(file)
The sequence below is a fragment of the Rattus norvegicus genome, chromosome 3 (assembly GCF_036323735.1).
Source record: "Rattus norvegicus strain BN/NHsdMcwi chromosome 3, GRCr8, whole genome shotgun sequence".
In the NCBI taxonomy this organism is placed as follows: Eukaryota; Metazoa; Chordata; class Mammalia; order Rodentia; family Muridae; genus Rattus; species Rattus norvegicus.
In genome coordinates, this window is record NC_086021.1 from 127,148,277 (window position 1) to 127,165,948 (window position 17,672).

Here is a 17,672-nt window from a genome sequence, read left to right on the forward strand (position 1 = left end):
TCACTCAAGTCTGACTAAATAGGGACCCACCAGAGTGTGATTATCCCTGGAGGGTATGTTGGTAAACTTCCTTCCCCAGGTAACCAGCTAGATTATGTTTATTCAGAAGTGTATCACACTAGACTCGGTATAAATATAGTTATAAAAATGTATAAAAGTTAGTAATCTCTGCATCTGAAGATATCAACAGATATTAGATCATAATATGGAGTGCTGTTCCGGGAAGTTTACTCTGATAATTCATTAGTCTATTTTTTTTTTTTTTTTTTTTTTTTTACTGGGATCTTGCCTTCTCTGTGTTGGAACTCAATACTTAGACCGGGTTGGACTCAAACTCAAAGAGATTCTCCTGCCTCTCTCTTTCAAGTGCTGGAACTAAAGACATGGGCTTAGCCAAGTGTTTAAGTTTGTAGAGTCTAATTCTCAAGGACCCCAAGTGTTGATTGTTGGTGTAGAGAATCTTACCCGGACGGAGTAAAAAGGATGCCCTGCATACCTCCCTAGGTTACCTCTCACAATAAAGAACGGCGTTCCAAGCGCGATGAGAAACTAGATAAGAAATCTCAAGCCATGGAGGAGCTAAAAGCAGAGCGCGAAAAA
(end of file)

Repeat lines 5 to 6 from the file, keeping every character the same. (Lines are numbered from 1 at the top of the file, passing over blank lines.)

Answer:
Here is a 17,672-nt window from a genome sequence, read left to right on the forward strand (position 1 = left end):
TCACTCAAGTCTGACTAAATAGGGACCCACCAGAGTGTGATTATCCCTGGAGGGTATGTTGGTAAACTTCCTTCCCCAGGTAACCAGCTAGATTATGTTTATTCAGAAGTGTATCACACTAGACTCGGTATAAATATAGTTATAAAAATGTATAAAAGTTAGTAATCTCTGCATCTGAAGATATCAACAGATATTAGATCATAATATGGAGTGCTGTTCCGGGAAGTTTACTCTGATAATTCATTAGTCTATTTTTTTTTTTTTTTTTTTTTTTTTACTGGGATCTTGCCTTCTCTGTGTTGGAACTCAATACTTAGACCGGGTTGGACTCAAACTCAAAGAGATTCTCCTGCCTCTCTCTTTCAAGTGCTGGAACTAAAGACATGGGCTTAGCCAAGTGTTTAAGTTTGTAGAGTCTAATTCTCAAGGACCCCAAGTGTTGATTGTTGGTGTAGAGAATCTTACCCGGACGGAGTAAAAAGGATGCCCTGCATACCTCCCTAGGTTACCTCTCACAATAAAGAACGGCGTTCCAAGCGCGATGAGAAACTAGATAAGAAATCTCAAGCCATGGAGGAGCTAAAAGCAGAGCGCGAAAAA